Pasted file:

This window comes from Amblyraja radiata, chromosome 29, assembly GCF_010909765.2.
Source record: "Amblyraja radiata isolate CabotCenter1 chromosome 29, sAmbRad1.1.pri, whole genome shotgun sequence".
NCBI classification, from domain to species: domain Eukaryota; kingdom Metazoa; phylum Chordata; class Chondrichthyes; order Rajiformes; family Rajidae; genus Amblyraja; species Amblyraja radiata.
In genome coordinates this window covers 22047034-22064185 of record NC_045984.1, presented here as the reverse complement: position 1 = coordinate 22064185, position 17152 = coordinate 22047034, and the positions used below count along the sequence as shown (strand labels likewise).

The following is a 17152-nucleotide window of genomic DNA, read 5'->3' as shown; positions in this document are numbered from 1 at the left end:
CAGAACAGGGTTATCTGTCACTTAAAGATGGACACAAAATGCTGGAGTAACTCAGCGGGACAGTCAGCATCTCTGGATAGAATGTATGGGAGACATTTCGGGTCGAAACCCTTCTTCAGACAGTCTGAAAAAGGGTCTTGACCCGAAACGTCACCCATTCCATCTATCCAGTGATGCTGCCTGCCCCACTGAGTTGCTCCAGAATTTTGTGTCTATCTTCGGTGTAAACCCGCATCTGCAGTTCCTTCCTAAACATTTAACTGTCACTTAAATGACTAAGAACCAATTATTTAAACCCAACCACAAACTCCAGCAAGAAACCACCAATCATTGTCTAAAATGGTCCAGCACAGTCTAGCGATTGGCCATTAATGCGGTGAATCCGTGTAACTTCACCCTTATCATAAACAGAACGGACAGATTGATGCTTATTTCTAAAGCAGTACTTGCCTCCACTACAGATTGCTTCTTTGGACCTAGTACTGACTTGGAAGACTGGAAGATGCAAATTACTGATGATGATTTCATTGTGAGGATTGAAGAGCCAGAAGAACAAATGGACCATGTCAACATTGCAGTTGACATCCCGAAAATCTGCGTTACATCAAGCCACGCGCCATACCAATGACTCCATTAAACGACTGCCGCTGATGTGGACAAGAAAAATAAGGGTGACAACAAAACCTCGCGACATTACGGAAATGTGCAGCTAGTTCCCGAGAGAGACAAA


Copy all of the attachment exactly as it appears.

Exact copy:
This window comes from Amblyraja radiata, chromosome 29, assembly GCF_010909765.2.
Source record: "Amblyraja radiata isolate CabotCenter1 chromosome 29, sAmbRad1.1.pri, whole genome shotgun sequence".
NCBI classification, from domain to species: domain Eukaryota; kingdom Metazoa; phylum Chordata; class Chondrichthyes; order Rajiformes; family Rajidae; genus Amblyraja; species Amblyraja radiata.
In genome coordinates this window covers 22047034-22064185 of record NC_045984.1, presented here as the reverse complement: position 1 = coordinate 22064185, position 17152 = coordinate 22047034, and the positions used below count along the sequence as shown (strand labels likewise).

The following is a 17152-nucleotide window of genomic DNA, read 5'->3' as shown; positions in this document are numbered from 1 at the left end:
CAGAACAGGGTTATCTGTCACTTAAAGATGGACACAAAATGCTGGAGTAACTCAGCGGGACAGTCAGCATCTCTGGATAGAATGTATGGGAGACATTTCGGGTCGAAACCCTTCTTCAGACAGTCTGAAAAAGGGTCTTGACCCGAAACGTCACCCATTCCATCTATCCAGTGATGCTGCCTGCCCCACTGAGTTGCTCCAGAATTTTGTGTCTATCTTCGGTGTAAACCCGCATCTGCAGTTCCTTCCTAAACATTTAACTGTCACTTAAATGACTAAGAACCAATTATTTAAACCCAACCACAAACTCCAGCAAGAAACCACCAATCATTGTCTAAAATGGTCCAGCACAGTCTAGCGATTGGCCATTAATGCGGTGAATCCGTGTAACTTCACCCTTATCATAAACAGAACGGACAGATTGATGCTTATTTCTAAAGCAGTACTTGCCTCCACTACAGATTGCTTCTTTGGACCTAGTACTGACTTGGAAGACTGGAAGATGCAAATTACTGATGATGATTTCATTGTGAGGATTGAAGAGCCAGAAGAACAAATGGACCATGTCAACATTGCAGTTGACATCCCGAAAATCTGCGTTACATCAAGCCACGCGCCATACCAATGACTCCATTAAACGACTGCCGCTGATGTGGACAAGAAAAATAAGGGTGACAACAAAACCTCGCGACATTACGGAAATGTGCAGCTAGTTCCCGAGAGAGACAAA